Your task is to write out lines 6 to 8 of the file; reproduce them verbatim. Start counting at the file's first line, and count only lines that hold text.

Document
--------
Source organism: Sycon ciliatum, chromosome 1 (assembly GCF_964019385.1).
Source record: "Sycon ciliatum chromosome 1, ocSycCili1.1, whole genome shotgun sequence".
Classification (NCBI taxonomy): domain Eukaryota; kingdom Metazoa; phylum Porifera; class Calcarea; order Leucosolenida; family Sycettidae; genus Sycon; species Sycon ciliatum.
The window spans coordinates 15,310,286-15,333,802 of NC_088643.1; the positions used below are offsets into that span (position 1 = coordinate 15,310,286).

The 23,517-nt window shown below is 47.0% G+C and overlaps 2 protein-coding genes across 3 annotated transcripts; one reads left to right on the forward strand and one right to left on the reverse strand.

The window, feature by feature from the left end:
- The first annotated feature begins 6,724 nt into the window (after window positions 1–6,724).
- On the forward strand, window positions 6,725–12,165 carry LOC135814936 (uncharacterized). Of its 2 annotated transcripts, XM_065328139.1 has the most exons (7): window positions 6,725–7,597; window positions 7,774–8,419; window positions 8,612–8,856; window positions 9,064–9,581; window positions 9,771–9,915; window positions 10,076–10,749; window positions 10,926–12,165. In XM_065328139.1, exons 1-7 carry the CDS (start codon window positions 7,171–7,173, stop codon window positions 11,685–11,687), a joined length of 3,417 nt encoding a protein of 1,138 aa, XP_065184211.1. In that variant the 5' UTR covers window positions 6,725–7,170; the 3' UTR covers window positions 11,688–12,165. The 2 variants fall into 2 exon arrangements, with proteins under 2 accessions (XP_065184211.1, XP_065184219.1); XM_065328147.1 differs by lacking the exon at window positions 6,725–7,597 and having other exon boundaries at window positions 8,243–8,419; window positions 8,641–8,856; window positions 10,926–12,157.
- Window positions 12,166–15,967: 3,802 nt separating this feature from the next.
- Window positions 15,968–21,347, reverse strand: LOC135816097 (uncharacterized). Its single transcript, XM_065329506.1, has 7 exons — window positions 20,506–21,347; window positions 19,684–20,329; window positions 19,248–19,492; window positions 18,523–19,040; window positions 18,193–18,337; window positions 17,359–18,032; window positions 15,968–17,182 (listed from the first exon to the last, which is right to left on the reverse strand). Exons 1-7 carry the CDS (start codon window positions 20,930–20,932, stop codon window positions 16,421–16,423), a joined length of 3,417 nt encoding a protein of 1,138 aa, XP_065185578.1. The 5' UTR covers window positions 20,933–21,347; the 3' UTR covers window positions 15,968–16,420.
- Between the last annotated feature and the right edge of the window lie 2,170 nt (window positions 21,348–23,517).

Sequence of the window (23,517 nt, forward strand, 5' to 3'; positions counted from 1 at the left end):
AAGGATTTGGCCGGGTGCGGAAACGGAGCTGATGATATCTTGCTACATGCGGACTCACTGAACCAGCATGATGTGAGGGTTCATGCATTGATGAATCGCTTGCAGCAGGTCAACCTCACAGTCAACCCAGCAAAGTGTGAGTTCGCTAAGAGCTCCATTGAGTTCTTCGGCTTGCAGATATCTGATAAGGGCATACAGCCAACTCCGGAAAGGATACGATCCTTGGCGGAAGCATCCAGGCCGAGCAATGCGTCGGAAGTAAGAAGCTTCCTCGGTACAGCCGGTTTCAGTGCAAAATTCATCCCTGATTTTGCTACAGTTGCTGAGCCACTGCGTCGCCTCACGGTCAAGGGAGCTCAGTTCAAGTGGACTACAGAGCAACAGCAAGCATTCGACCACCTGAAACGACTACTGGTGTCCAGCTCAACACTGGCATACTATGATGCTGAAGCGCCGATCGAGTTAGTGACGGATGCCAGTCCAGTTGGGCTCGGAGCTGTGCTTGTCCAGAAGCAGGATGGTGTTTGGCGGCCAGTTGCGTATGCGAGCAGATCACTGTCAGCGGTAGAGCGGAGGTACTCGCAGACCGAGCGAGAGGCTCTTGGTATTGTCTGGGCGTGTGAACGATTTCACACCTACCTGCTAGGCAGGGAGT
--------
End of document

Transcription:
The window, feature by feature from the left end:
- The first annotated feature begins 6,724 nt into the window (after window positions 1–6,724).
- On the forward strand, window positions 6,725–12,165 carry LOC135814936 (uncharacterized). Of its 2 annotated transcripts, XM_065328139.1 has the most exons (7): window positions 6,725–7,597; window positions 7,774–8,419; window positions 8,612–8,856; window positions 9,064–9,581; window positions 9,771–9,915; window positions 10,076–10,749; window positions 10,926–12,165. In XM_065328139.1, exons 1-7 carry the CDS (start codon window positions 7,171–7,173, stop codon window positions 11,685–11,687), a joined length of 3,417 nt encoding a protein of 1,138 aa, XP_065184211.1. In that variant the 5' UTR covers window positions 6,725–7,170; the 3' UTR covers window positions 11,688–12,165. The 2 variants fall into 2 exon arrangements, with proteins under 2 accessions (XP_065184211.1, XP_065184219.1); XM_065328147.1 differs by lacking the exon at window positions 6,725–7,597 and having other exon boundaries at window positions 8,243–8,419; window positions 8,641–8,856; window positions 10,926–12,157.